Sexier online sitting in the tree dating
Of the international travelers surveyed, 29 per cent think those who travel are more fun, 26 per cent think they're more creative, and 7 per cent think they're sexier.
They also seem to think international travelers smarter and have farther-reaching life experience: 66 per cent said they think that international travel can be as valuable as a college education.
The survey also asked why people travel, finding they were inspired to do so by the prospect of sightseeing (67 per cent), an interest in other cultures (52 per cent), a yearning to try authentic food (39 per cent), better weather (29 per cent), and a desire to spend time with family and friends (32 per cent).
Nineteen per cent said they were celebrating a milestone, like an engagement or promotion, while a whopping 17 per cent said they wanted to visit a place they saw on a TV show or in a movie.
Meanwhile, I settled down to watch a film, perfectly content to spend Christmas alone.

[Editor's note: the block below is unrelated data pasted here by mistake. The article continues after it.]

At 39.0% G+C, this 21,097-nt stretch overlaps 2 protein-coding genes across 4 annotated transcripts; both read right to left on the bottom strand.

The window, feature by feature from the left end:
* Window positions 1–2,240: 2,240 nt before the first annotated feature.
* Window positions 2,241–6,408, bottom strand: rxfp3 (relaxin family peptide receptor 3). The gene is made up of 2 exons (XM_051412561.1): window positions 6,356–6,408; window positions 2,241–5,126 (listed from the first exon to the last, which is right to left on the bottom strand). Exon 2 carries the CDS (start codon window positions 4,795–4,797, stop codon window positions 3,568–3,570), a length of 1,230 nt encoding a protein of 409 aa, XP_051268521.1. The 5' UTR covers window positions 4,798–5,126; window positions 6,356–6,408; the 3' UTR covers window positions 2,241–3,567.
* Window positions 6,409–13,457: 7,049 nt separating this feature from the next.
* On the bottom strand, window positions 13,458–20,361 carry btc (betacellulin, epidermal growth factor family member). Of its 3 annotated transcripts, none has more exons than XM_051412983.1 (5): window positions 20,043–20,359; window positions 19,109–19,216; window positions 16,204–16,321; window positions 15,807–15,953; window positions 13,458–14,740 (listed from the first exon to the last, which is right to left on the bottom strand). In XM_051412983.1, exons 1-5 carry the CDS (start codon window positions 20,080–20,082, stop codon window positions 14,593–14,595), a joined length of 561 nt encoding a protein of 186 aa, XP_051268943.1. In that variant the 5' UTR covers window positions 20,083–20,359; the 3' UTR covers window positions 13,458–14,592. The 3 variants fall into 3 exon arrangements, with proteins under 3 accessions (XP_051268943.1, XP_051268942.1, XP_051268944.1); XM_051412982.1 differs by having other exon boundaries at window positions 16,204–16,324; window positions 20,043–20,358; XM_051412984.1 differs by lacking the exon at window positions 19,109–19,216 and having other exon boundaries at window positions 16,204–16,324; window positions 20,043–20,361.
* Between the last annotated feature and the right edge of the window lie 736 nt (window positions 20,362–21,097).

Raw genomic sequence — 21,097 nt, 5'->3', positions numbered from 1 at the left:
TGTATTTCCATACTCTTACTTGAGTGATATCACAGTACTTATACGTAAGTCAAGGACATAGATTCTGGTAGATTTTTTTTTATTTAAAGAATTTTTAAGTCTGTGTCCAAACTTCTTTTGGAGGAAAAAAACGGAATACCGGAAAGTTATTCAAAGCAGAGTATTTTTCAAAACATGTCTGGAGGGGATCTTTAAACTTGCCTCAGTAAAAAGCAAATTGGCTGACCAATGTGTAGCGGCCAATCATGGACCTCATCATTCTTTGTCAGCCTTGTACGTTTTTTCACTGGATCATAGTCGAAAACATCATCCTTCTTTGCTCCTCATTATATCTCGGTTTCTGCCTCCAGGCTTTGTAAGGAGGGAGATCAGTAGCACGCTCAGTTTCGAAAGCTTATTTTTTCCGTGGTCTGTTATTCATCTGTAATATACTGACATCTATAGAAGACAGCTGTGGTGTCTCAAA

Of course, there will be many women who will ask how I can possibly feel happy playing second fiddle to a wife and children on such a special day of the year — or in fact on any day of the year.
Several also cited ways that going abroad enhanced their love lives — and enriched their lives as a whole.
Just 41 per cent of Americans hold a valid US passport, but those who do think quite highly of their peers.
A few days before Christmas, I went on a date with my lover Peter, a 52-year-old businessman and a lovely, kind, generous man.It makes a man hugely attractive to see how much he loves his family.But for me, it’s not just about the seal of approval from someone else.More than half (53 per cent) of Americans with passports said they are content with their lives, while just 34 per cent of those without passports said the same.International travelers also said visiting other countries gives them opportunities they wouldn't have otherwise (57 per cent), a deeper understanding of the world (52 per cent), and the chance to make new friends (37 per cent).
It's little surprise, then, that 85 percent of people without a passport said they feel like they're missing out by not traveling abroad — something Hilton hopes to remedy with its Passport Project, which encourages more Americans to get passports.